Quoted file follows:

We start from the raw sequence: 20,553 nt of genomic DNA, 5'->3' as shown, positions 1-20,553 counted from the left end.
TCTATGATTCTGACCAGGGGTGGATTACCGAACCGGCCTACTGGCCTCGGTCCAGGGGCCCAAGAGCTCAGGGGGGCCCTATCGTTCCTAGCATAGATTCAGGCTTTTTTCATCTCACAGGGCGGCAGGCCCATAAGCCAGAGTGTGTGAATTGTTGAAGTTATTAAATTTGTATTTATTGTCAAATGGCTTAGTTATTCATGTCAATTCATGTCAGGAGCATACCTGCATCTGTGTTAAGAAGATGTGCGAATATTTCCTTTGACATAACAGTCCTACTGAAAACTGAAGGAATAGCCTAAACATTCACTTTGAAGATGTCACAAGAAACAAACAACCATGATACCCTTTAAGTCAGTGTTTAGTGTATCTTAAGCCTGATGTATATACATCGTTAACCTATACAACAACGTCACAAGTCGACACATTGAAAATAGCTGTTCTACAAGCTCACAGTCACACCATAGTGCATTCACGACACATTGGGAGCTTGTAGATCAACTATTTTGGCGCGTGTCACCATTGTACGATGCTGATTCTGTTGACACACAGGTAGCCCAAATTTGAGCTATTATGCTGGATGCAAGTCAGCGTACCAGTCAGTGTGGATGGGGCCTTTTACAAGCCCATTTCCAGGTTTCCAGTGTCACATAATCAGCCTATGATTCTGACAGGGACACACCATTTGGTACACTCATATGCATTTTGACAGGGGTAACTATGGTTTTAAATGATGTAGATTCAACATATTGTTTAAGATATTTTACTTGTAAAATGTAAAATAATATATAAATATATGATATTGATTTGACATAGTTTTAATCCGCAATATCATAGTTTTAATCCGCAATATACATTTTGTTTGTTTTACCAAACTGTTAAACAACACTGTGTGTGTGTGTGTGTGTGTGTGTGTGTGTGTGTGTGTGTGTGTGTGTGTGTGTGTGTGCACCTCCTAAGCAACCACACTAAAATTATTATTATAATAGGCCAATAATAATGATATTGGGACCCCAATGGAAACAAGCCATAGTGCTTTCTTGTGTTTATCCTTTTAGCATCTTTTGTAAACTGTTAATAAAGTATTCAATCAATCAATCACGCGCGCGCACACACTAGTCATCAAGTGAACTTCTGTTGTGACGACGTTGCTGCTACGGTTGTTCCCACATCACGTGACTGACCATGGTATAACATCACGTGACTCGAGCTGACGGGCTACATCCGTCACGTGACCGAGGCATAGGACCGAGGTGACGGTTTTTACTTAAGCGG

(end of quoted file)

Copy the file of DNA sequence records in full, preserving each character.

We start from the raw sequence: 20,553 nt of genomic DNA, 5'->3' as shown, positions 1-20,553 counted from the left end.
TCTATGATTCTGACCAGGGGTGGATTACCGAACCGGCCTACTGGCCTCGGTCCAGGGGCCCAAGAGCTCAGGGGGGCCCTATCGTTCCTAGCATAGATTCAGGCTTTTTTCATCTCACAGGGCGGCAGGCCCATAAGCCAGAGTGTGTGAATTGTTGAAGTTATTAAATTTGTATTTATTGTCAAATGGCTTAGTTATTCATGTCAATTCATGTCAGGAGCATACCTGCATCTGTGTTAAGAAGATGTGCGAATATTTCCTTTGACATAACAGTCCTACTGAAAACTGAAGGAATAGCCTAAACATTCACTTTGAAGATGTCACAAGAAACAAACAACCATGATACCCTTTAAGTCAGTGTTTAGTGTATCTTAAGCCTGATGTATATACATCGTTAACCTATACAACAACGTCACAAGTCGACACATTGAAAATAGCTGTTCTACAAGCTCACAGTCACACCATAGTGCATTCACGACACATTGGGAGCTTGTAGATCAACTATTTTGGCGCGTGTCACCATTGTACGATGCTGATTCTGTTGACACACAGGTAGCCCAAATTTGAGCTATTATGCTGGATGCAAGTCAGCGTACCAGTCAGTGTGGATGGGGCCTTTTACAAGCCCATTTCCAGGTTTCCAGTGTCACATAATCAGCCTATGATTCTGACAGGGACACACCATTTGGTACACTCATATGCATTTTGACAGGGGTAACTATGGTTTTAAATGATGTAGATTCAACATATTGTTTAAGATATTTTACTTGTAAAATGTAAAATAATATATAAATATATGATATTGATTTGACATAGTTTTAATCCGCAATATCATAGTTTTAATCCGCAATATACATTTTGTTTGTTTTACCAAACTGTTAAACAACACTGTGTGTGTGTGTGTGTGTGTGTGTGTGTGTGTGTGTGTGTGTGTGTGTGTGTGTGTGTGCACCTCCTAAGCAACCACACTAAAATTATTATTATAATAGGCCAATAATAATGATATTGGGACCCCAATGGAAACAAGCCATAGTGCTTTCTTGTGTTTATCCTTTTAGCATCTTTTGTAAACTGTTAATAAAGTATTCAATCAATCAATCACGCGCGCGCACACACTAGTCATCAAGTGAACTTCTGTTGTGACGACGTTGCTGCTACGGTTGTTCCCACATCACGTGACTGACCATGGTATAACATCACGTGACTCGAGCTGACGGGCTACATCCGTCACGTGACCGAGGCATAGGACCGAGGTGACGGTTTTTACTTAAGCGG